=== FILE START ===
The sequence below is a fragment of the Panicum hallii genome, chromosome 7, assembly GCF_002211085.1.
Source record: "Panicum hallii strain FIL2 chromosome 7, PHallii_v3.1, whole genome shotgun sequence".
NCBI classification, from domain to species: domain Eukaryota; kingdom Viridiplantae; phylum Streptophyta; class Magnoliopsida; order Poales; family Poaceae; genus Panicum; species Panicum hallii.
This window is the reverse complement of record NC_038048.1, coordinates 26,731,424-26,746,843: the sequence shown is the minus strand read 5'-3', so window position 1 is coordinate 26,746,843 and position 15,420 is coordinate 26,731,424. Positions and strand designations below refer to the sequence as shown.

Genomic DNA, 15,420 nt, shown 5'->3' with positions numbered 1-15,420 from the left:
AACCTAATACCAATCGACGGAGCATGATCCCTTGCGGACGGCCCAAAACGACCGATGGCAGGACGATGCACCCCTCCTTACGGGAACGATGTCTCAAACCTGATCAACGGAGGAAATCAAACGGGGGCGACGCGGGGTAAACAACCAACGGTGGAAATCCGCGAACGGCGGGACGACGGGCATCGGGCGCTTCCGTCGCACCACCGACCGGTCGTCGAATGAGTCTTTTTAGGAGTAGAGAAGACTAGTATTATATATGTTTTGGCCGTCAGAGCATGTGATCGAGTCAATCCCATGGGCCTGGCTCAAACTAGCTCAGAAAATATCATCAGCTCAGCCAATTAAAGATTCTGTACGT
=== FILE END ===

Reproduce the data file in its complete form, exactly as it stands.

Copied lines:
The sequence below is a fragment of the Panicum hallii genome, chromosome 7, assembly GCF_002211085.1.
Source record: "Panicum hallii strain FIL2 chromosome 7, PHallii_v3.1, whole genome shotgun sequence".
NCBI classification, from domain to species: domain Eukaryota; kingdom Viridiplantae; phylum Streptophyta; class Magnoliopsida; order Poales; family Poaceae; genus Panicum; species Panicum hallii.
This window is the reverse complement of record NC_038048.1, coordinates 26,731,424-26,746,843: the sequence shown is the minus strand read 5'-3', so window position 1 is coordinate 26,746,843 and position 15,420 is coordinate 26,731,424. Positions and strand designations below refer to the sequence as shown.

Genomic DNA, 15,420 nt, shown 5'->3' with positions numbered 1-15,420 from the left:
AACCTAATACCAATCGACGGAGCATGATCCCTTGCGGACGGCCCAAAACGACCGATGGCAGGACGATGCACCCCTCCTTACGGGAACGATGTCTCAAACCTGATCAACGGAGGAAATCAAACGGGGGCGACGCGGGGTAAACAACCAACGGTGGAAATCCGCGAACGGCGGGACGACGGGCATCGGGCGCTTCCGTCGCACCACCGACCGGTCGTCGAATGAGTCTTTTTAGGAGTAGAGAAGACTAGTATTATATATGTTTTGGCCGTCAGAGCATGTGATCGAGTCAATCCCATGGGCCTGGCTCAAACTAGCTCAGAAAATATCATCAGCTCAGCCAATTAAAGATTCTGTACGT